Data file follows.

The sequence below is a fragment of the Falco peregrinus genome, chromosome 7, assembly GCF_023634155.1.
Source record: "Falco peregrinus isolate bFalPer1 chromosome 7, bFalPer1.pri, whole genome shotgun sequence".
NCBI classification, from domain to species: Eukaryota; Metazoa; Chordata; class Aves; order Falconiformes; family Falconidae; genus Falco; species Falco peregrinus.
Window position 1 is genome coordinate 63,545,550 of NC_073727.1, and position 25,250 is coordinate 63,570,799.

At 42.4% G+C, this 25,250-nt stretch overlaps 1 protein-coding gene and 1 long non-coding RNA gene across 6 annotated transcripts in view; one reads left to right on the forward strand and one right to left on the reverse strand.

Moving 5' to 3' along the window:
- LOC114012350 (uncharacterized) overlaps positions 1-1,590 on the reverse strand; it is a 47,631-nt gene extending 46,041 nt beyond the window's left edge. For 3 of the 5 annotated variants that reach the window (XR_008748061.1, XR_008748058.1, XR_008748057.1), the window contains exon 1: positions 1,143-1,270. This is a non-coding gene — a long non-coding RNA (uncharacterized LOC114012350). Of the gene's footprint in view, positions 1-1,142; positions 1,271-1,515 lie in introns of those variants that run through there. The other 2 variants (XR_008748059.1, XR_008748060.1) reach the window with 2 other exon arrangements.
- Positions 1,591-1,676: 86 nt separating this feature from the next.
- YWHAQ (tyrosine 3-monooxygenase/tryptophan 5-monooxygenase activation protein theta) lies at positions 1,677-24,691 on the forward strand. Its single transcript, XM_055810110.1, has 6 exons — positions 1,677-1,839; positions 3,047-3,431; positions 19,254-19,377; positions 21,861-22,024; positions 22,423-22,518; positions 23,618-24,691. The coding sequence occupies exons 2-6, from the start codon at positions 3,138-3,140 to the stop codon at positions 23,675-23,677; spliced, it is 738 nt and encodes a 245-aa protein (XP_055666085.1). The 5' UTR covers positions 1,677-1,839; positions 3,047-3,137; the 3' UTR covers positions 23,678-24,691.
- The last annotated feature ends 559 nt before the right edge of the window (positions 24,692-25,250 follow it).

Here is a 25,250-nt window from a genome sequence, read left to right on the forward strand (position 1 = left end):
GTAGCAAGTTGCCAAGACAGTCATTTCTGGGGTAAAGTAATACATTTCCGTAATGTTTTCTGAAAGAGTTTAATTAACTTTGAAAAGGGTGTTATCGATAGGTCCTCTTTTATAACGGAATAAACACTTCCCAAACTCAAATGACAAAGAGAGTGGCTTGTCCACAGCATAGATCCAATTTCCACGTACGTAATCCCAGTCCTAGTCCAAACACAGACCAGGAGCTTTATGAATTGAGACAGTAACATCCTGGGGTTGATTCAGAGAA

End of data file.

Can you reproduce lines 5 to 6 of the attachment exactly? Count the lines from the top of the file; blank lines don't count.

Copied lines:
At 42.4% G+C, this 25,250-nt stretch overlaps 1 protein-coding gene and 1 long non-coding RNA gene across 6 annotated transcripts in view; one reads left to right on the forward strand and one right to left on the reverse strand.

Moving 5' to 3' along the window: